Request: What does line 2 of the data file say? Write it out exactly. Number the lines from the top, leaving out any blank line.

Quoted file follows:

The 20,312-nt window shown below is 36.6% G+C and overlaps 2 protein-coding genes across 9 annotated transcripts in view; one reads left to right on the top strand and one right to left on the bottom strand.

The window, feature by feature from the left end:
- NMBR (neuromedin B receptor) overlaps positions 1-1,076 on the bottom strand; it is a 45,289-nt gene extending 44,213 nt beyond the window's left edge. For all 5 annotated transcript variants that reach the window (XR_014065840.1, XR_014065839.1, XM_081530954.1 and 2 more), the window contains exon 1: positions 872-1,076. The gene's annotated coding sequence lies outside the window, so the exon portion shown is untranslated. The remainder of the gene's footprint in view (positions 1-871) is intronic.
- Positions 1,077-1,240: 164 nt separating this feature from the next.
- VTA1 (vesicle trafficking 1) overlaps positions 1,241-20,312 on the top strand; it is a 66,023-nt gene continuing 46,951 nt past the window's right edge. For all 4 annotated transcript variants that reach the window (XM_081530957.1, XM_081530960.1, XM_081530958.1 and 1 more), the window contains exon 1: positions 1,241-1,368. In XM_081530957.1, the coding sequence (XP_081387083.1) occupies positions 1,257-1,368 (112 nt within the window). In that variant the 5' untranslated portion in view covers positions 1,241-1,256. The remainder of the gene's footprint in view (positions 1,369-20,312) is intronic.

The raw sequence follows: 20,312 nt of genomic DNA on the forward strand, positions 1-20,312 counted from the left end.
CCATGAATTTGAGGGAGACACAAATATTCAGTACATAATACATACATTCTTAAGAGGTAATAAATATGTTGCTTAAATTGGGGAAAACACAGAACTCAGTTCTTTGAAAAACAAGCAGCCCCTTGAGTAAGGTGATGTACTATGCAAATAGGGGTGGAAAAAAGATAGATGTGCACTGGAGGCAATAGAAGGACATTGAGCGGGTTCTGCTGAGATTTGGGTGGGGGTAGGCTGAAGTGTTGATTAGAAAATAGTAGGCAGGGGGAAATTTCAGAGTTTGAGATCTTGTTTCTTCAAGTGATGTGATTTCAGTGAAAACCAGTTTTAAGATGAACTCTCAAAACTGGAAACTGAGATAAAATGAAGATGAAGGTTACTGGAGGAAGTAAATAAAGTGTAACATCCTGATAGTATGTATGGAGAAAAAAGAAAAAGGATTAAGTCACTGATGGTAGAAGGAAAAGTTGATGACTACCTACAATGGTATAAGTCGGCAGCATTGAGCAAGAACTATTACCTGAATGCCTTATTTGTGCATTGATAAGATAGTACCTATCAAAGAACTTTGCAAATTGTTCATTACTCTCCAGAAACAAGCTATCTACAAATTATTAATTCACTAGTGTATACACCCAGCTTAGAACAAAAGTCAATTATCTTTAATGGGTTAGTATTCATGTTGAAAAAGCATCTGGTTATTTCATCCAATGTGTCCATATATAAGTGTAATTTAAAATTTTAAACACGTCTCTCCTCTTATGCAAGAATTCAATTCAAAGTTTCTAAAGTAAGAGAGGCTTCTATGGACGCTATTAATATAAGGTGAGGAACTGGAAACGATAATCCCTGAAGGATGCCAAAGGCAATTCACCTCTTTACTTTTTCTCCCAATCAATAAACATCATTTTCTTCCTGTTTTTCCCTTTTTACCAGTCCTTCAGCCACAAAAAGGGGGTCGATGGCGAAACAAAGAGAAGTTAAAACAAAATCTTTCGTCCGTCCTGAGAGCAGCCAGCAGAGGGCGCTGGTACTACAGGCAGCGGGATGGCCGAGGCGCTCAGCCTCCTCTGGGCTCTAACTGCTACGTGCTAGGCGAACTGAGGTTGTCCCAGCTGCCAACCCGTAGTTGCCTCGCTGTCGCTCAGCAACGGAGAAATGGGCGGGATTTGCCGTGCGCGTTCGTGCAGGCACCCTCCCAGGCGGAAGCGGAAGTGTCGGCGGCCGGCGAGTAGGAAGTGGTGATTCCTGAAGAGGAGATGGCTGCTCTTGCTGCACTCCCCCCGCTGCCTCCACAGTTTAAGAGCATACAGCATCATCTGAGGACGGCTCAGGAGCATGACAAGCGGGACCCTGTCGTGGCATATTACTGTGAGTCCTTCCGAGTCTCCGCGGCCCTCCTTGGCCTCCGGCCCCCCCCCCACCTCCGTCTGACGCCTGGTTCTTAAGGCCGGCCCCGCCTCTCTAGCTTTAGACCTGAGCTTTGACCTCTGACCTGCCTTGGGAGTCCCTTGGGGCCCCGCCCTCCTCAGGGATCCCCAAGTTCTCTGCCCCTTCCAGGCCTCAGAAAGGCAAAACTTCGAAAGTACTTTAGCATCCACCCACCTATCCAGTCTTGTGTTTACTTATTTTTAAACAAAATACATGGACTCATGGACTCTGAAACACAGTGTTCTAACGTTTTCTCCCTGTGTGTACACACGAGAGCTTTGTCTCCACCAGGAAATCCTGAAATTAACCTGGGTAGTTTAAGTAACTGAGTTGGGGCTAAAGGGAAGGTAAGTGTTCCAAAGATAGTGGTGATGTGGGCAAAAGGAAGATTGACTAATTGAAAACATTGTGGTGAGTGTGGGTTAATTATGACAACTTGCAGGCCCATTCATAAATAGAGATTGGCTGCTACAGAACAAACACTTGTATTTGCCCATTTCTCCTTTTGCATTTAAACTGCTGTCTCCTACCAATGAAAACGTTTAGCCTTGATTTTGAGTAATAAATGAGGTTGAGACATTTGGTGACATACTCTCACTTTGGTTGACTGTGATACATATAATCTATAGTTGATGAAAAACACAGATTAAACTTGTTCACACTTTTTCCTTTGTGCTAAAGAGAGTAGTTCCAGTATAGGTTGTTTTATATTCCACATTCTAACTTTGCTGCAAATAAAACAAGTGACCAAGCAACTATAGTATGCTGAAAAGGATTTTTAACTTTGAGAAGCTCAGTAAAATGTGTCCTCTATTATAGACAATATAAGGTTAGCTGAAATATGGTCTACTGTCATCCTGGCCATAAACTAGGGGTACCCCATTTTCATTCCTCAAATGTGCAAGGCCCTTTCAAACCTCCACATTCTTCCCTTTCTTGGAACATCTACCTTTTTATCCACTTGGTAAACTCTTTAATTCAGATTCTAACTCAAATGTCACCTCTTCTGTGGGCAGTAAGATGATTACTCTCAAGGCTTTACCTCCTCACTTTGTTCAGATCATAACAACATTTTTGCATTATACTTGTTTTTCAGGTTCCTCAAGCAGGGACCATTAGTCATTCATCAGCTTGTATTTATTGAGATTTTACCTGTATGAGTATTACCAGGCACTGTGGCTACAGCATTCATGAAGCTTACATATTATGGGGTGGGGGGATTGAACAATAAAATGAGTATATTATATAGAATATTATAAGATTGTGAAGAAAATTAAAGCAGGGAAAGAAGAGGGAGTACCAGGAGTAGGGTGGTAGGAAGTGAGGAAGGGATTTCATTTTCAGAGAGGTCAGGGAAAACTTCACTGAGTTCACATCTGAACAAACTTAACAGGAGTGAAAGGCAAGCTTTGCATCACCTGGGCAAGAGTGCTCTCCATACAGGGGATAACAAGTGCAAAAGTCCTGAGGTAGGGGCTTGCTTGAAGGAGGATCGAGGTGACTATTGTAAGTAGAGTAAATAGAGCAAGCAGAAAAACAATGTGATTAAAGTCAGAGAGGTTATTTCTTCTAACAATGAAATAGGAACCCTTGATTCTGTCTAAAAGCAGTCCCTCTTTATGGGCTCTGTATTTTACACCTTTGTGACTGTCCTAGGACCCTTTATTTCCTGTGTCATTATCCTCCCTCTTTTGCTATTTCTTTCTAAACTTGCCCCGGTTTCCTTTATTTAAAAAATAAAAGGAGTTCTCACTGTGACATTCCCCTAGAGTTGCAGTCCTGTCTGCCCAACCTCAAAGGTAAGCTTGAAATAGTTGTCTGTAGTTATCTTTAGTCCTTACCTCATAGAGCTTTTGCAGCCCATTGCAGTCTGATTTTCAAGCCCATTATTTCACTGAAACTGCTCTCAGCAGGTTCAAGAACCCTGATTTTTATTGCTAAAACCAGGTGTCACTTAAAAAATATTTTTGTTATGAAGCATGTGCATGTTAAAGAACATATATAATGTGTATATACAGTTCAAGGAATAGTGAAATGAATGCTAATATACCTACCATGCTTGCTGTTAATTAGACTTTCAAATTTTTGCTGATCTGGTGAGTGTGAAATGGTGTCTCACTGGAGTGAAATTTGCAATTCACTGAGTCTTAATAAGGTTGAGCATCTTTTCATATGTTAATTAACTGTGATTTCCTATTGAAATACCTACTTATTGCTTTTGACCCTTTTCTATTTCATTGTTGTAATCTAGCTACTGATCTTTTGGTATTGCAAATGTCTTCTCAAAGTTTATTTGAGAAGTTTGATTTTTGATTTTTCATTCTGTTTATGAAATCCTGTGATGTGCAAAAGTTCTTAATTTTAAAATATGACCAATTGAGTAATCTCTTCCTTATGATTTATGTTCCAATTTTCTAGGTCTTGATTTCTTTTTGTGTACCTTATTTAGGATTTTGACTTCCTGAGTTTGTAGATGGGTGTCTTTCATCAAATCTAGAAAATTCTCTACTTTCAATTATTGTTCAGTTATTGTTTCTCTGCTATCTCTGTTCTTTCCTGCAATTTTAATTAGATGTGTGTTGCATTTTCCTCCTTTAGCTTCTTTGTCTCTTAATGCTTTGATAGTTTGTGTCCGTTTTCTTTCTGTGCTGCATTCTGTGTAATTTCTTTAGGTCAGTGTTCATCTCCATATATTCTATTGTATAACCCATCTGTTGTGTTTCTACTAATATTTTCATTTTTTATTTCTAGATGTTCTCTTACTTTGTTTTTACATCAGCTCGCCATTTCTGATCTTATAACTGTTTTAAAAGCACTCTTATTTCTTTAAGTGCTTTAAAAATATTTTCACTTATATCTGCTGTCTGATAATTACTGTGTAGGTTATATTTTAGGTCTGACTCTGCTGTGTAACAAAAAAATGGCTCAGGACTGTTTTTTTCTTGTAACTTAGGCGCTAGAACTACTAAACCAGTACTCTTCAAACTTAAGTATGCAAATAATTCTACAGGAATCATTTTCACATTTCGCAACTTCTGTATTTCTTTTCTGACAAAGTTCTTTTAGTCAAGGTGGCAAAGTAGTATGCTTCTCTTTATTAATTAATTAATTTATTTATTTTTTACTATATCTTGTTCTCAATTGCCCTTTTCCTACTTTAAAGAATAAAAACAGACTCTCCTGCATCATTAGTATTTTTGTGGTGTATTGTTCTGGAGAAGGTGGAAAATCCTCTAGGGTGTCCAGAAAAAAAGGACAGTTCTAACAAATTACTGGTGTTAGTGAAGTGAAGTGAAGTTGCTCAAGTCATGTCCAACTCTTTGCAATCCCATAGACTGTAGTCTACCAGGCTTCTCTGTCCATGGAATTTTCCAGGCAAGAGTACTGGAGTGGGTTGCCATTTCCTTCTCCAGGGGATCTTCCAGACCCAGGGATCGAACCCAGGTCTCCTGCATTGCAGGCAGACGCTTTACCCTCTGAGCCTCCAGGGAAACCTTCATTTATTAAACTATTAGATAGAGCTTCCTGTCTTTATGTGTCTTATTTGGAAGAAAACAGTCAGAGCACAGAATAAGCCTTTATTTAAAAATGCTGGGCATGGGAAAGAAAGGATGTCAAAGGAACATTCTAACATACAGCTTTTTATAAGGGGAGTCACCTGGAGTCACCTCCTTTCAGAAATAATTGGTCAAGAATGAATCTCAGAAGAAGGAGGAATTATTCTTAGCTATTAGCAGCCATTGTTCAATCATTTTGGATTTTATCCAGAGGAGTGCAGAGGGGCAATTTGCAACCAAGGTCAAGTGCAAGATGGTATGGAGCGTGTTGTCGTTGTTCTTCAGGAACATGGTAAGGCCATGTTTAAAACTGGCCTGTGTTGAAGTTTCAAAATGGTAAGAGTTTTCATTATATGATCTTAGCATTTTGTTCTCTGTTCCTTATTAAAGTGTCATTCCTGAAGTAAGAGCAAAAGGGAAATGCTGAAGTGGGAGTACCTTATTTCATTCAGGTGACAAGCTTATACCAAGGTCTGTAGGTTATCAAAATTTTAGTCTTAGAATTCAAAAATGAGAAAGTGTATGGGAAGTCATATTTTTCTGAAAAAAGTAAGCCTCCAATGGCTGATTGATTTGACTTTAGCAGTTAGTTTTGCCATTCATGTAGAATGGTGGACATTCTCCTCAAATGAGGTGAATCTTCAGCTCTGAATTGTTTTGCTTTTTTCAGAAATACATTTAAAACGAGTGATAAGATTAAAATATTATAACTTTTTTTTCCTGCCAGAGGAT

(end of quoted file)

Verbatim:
The window, feature by feature from the left end: